Two episodes in, and I still don’t quite understand what ‘Ray Donovan’ is going for.
There is a lot to like here. Jon Voight’s Mickey is a truly unique creation, and I defy you to not laugh at him giving young Conor practical advice about gay sex while shoe shopping. And Liev Schrieber is exactly what you’d want the eponymous character to be, effective whether he’s meeting with a transgendered blackmailer for a cordial lunch, or with his hand around her throat threatening to kill her.
But I guess the root problem I’m having with this new series – the reason I’m not finding myself particularly drawn into this world – is present even in my praise of it: This show is BONKERS.
‘Ray Donovan’ is trying to do so much, and that was even more apparent in “A Mouth Is a Mouth” than it was in last week’s pilot. There’s a big overarching story about Mickey trying to steal Ray’s family. There’s Ray’s business as a fixer and the jobs he does for multiple clients (by my count, five in two episodes). There’s not just Mickey, but two other of Ray’s brothers, as well as an African-American half brother that Ray was informed of in the pilot. There are the aforementioned completely wild Jon Voight speeches dotting the landscape. There’s this weird undertone of making fun of Hollywood types and their wackiness, a la ‘Entourage’ or something. There’s Ray’s co-worker who yells at everybody. There’s Ray’s wife with the bad Boston accent, and his secretly gay son who has now started unknowingly instant message flirting with a Hollywood A-List actor who also happens to be one of Ray’s clients.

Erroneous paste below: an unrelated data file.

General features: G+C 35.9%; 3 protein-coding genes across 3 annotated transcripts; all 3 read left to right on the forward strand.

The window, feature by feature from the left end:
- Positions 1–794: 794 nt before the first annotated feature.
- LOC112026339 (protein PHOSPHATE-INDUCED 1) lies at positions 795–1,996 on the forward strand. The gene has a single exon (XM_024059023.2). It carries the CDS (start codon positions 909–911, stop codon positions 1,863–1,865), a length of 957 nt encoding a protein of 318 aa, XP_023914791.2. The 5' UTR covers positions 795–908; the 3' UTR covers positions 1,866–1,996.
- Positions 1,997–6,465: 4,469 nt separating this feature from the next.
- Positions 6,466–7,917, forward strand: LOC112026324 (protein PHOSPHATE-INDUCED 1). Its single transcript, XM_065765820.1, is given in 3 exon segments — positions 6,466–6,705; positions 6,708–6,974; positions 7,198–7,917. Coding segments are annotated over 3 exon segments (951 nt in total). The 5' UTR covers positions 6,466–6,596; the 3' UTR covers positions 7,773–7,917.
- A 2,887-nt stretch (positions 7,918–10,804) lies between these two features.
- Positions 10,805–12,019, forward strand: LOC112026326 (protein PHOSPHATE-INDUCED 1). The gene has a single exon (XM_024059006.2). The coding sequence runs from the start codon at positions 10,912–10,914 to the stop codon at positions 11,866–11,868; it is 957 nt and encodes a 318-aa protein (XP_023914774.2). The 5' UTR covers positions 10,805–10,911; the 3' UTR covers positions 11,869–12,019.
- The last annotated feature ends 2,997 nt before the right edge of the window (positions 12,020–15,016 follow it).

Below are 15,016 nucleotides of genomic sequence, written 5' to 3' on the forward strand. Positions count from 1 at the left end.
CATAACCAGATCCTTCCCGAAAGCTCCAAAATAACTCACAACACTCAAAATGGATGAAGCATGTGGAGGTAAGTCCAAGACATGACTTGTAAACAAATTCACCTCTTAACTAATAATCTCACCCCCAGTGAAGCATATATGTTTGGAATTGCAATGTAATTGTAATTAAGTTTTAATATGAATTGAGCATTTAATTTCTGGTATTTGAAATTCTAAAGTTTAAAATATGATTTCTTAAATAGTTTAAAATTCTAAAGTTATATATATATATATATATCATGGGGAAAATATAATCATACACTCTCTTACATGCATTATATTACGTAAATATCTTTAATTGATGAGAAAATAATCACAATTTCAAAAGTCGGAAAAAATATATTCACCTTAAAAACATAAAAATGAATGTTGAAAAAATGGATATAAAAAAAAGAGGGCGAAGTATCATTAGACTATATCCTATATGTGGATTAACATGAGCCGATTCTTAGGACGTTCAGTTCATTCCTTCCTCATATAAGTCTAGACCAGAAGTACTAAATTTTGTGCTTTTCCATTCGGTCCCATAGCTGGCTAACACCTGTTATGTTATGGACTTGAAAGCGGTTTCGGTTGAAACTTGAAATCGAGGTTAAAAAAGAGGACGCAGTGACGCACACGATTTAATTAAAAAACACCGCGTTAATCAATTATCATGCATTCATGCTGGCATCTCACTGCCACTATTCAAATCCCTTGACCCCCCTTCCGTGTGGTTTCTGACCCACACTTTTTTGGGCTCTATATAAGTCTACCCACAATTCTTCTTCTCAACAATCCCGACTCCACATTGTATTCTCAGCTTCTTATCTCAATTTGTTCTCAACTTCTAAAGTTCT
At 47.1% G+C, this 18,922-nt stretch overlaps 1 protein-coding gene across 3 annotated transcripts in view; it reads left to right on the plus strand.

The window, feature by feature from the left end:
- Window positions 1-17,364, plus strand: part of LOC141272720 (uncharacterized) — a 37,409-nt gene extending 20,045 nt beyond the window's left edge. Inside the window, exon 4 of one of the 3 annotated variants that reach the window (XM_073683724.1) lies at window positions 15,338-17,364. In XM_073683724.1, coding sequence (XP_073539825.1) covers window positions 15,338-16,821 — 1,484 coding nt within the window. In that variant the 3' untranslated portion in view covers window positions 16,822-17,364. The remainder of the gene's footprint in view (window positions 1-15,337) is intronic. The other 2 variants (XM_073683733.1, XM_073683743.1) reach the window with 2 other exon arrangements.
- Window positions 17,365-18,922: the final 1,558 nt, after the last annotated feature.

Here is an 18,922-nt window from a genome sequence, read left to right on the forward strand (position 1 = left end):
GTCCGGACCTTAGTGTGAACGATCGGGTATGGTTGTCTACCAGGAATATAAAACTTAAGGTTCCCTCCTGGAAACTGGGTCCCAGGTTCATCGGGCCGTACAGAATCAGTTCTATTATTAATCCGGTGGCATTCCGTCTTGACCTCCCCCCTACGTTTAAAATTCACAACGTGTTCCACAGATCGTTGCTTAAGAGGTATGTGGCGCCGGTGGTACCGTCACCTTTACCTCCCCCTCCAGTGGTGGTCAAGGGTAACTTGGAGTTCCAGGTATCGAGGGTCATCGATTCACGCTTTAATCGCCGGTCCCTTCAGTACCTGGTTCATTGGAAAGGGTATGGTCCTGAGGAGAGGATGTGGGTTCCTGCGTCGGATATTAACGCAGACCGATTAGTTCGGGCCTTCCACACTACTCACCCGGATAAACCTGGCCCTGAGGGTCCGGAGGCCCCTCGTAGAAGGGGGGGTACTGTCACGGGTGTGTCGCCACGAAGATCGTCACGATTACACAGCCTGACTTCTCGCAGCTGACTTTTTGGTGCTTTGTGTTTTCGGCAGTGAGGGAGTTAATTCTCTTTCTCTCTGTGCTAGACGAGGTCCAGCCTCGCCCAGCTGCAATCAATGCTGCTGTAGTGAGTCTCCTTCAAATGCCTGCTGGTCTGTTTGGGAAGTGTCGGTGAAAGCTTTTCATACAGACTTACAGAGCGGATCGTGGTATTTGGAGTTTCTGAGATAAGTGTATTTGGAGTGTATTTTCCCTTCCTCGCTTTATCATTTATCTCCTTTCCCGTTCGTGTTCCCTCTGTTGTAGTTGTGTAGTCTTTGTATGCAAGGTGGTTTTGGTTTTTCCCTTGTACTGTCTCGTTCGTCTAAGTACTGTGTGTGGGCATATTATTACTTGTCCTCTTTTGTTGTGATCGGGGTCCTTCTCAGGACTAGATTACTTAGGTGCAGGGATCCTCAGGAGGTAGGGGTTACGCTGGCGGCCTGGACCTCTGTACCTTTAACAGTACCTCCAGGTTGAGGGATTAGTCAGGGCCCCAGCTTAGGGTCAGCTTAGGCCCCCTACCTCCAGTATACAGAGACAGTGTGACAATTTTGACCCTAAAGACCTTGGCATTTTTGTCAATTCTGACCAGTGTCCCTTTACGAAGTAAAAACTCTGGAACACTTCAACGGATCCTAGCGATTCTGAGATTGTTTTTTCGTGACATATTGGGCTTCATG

It’s all too much. So much of ‘Ray Donovan’ feels too cute, too mapped out, and too pre-ordained. I appreciate that ‘Ray Donovan’ wants to hit the ground running, but the utter lack of build-up for anything that’s happening is stripping the action of all its meaning. It took Mickey what, one episode to basically hijack Ray’s family? When Ray finds out that his half-brother was the one who broke into one of his clients’ homes, Ray dispatches his associate to issue a beating. How are we supposed to feel about that? This associate seems kind of cool, in the three or four scenes he’s had to date. The half-brother seemed kind of cool, before the whole robbery thing. What am I supposed to be getting out of this?
There are too many characters, too many plot points, and too strong a desire to tie as much as possible of it together into a neat little package. It’s not that I’m not following this show, because I believe that I am; it’s that the pacing feels all wrong. ‘Ray Donovan’ is definitely rushing towards something, but if it continues like this, I’m going to stop caring what that something is.